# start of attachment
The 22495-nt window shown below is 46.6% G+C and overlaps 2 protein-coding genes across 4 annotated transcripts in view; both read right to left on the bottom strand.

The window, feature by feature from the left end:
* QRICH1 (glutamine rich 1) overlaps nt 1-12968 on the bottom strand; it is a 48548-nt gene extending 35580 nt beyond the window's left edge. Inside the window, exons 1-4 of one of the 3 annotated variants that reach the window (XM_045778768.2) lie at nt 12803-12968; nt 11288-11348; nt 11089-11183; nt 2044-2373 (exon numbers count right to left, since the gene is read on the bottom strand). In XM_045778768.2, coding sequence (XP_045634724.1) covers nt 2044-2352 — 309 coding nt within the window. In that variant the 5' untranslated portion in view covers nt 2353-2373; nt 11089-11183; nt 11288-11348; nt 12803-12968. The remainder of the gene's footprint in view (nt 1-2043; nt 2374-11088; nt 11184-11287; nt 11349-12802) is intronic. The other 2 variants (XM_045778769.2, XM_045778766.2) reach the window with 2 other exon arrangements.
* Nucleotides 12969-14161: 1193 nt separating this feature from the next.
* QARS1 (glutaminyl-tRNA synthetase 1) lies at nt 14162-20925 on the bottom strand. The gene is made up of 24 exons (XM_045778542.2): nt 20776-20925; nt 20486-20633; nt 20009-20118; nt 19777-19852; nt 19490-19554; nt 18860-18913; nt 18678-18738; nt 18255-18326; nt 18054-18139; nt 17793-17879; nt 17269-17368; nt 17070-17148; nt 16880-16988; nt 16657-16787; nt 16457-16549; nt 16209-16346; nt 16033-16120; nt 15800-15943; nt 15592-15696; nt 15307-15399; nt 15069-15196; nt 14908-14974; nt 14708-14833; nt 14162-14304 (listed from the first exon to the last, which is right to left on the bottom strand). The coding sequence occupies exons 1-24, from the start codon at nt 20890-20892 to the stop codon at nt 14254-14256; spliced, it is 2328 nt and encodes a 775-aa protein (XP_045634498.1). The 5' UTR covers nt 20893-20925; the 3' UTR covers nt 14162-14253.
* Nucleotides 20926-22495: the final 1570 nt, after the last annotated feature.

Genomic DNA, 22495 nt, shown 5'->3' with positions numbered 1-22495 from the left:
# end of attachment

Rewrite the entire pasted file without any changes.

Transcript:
The 22495-nt window shown below is 46.6% G+C and overlaps 2 protein-coding genes across 4 annotated transcripts in view; both read right to left on the bottom strand.

The window, feature by feature from the left end:
* QRICH1 (glutamine rich 1) overlaps nt 1-12968 on the bottom strand; it is a 48548-nt gene extending 35580 nt beyond the window's left edge. Inside the window, exons 1-4 of one of the 3 annotated variants that reach the window (XM_045778768.2) lie at nt 12803-12968; nt 11288-11348; nt 11089-11183; nt 2044-2373 (exon numbers count right to left, since the gene is read on the bottom strand). In XM_045778768.2, coding sequence (XP_045634724.1) covers nt 2044-2352 — 309 coding nt within the window. In that variant the 5' untranslated portion in view covers nt 2353-2373; nt 11089-11183; nt 11288-11348; nt 12803-12968. The remainder of the gene's footprint in view (nt 1-2043; nt 2374-11088; nt 11184-11287; nt 11349-12802) is intronic. The other 2 variants (XM_045778769.2, XM_045778766.2) reach the window with 2 other exon arrangements.
* Nucleotides 12969-14161: 1193 nt separating this feature from the next.
* QARS1 (glutaminyl-tRNA synthetase 1) lies at nt 14162-20925 on the bottom strand. The gene is made up of 24 exons (XM_045778542.2): nt 20776-20925; nt 20486-20633; nt 20009-20118; nt 19777-19852; nt 19490-19554; nt 18860-18913; nt 18678-18738; nt 18255-18326; nt 18054-18139; nt 17793-17879; nt 17269-17368; nt 17070-17148; nt 16880-16988; nt 16657-16787; nt 16457-16549; nt 16209-16346; nt 16033-16120; nt 15800-15943; nt 15592-15696; nt 15307-15399; nt 15069-15196; nt 14908-14974; nt 14708-14833; nt 14162-14304 (listed from the first exon to the last, which is right to left on the bottom strand). The coding sequence occupies exons 1-24, from the start codon at nt 20890-20892 to the stop codon at nt 14254-14256; spliced, it is 2328 nt and encodes a 775-aa protein (XP_045634498.1). The 5' UTR covers nt 20893-20925; the 3' UTR covers nt 14162-14253.
* Nucleotides 20926-22495: the final 1570 nt, after the last annotated feature.

Genomic DNA, 22495 nt, shown 5'->3' with positions numbered 1-22495 from the left: